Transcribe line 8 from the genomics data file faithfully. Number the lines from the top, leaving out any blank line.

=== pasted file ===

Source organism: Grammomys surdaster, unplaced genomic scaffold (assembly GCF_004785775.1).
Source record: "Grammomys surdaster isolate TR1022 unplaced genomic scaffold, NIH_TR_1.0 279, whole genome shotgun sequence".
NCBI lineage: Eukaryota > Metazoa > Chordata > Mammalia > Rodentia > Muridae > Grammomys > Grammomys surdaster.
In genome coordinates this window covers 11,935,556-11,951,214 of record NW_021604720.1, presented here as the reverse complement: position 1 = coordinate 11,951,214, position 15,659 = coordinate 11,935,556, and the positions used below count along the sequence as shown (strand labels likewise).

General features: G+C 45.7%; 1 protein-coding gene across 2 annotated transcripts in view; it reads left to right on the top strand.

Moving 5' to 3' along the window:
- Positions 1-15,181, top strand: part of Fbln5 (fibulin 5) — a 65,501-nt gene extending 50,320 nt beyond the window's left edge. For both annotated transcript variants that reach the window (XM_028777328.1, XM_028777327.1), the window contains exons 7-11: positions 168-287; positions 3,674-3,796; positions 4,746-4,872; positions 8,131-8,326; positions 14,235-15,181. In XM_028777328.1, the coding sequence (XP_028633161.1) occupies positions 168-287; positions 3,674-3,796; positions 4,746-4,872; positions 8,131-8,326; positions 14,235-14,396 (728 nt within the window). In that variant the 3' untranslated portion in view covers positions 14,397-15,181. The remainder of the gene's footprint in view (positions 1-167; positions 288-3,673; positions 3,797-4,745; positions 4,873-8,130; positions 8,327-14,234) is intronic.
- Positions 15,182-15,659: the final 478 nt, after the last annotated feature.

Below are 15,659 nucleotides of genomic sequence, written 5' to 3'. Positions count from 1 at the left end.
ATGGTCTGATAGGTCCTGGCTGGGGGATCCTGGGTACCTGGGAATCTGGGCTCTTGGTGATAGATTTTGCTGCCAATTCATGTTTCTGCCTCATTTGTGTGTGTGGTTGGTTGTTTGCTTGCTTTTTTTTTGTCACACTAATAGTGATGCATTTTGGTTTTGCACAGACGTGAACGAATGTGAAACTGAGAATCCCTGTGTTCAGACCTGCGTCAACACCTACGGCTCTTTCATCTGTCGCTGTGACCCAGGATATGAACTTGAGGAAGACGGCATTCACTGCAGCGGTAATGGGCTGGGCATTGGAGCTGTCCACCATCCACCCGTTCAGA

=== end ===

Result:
- Positions 15,182-15,659: the final 478 nt, after the last annotated feature.